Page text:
(CNN) -- Danish inventor Peter Madsen has been found guilty of the mutilation and murder of Swedish journalist Kim Wall, and sentenced to life in prison.
Madsen was found guilty on all three charges he faced: premeditated murder, the indecent handling of a corpse and "sexual relations other than intercourse of a particularly dangerous nature," evidenced by stab wounds inside and outside Wall's genital area.
During the sentencing at a court in Copenhagen Wednesday, the judge, Anette Burkoe, described the crime as "a cynical and planned sexual murder of a severe brutal nature against a random woman."
Madsen has appealed the verdict to Denmark's High Court.
Wall, a promising 30-year-old journalist, was last seen boarding Madsen's self-built submarine in Copenhagen on August 10 last year when she had planned to interview him for an upcoming article.
Instead she disappeared and her torso washed up on an island near Copenhagen on August 21. Her head and legs were found weeks later.
Madsen consistently denied charges of murder and sexual assault, claiming Wall died by accident from carbon dioxide poisoning, although he admitted to dismembering her body and tossing it into the sea in a state of panic.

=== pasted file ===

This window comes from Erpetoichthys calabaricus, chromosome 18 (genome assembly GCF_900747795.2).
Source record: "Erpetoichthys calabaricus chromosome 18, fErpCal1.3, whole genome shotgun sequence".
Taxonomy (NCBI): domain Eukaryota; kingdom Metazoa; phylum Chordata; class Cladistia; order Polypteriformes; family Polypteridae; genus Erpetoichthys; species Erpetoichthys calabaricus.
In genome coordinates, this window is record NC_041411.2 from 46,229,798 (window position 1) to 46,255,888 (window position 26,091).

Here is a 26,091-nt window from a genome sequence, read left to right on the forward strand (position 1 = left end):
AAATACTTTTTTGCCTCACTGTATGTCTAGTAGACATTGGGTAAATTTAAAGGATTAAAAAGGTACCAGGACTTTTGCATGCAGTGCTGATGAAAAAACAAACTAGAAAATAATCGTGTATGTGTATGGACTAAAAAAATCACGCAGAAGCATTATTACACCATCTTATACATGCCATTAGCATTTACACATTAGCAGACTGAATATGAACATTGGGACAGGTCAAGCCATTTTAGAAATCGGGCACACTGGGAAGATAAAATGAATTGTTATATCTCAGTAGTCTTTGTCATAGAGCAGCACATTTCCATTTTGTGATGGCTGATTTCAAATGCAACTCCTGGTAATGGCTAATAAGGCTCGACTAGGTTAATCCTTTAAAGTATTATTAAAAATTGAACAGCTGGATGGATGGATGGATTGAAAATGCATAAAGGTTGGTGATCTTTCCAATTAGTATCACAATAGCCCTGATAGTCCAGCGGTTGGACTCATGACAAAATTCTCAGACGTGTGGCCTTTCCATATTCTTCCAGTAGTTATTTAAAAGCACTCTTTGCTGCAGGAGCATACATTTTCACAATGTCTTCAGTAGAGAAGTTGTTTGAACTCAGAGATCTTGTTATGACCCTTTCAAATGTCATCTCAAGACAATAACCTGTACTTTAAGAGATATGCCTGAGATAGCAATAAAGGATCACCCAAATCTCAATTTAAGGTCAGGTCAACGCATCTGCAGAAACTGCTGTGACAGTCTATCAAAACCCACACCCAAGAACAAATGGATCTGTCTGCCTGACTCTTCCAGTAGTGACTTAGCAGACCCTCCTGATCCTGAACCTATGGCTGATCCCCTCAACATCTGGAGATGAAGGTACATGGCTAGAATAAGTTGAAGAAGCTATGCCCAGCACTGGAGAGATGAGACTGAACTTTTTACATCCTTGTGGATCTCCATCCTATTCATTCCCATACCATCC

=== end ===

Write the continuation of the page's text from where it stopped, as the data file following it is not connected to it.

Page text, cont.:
Explaining the verdict, Burkoe said that Madsen dismembered Wall's body in order to hide his crime and that he had not provided a reasonable explanation for the injuries found on her body or for his decision to bring a saw, screwdrivers and other items onto the UC3 Nautilus submarine.
Asked on Monday if he wanted to make a last statement before the jury went into deliberation, Madsen said, "If anything, I am sorry about what happened."
At Madsen's request, the verdict was reached by a judge and two-person jury instead of the typical six-person jury of a city court. All three were in agreement on the verdict, according to Burkoe.
The prosecution had asked for Madsen to be sentenced to life in prison or placed in "forvaring" -- a type of preventive custody with no time limit for prisoners believed to pose a significant danger to others.
Both are considered the harshest penalties in Danish law. Life sentences are rarely given in Denmark unless a person is found guilty of multiple murders.
The question of forvaring or a life sentence arose based on Madsen's mental examination, which concluded that he remains dangerous, has psychotic traits, appears unfeeling and untrustworthy, suffers from lack of empathy and is highly sexually deviant.
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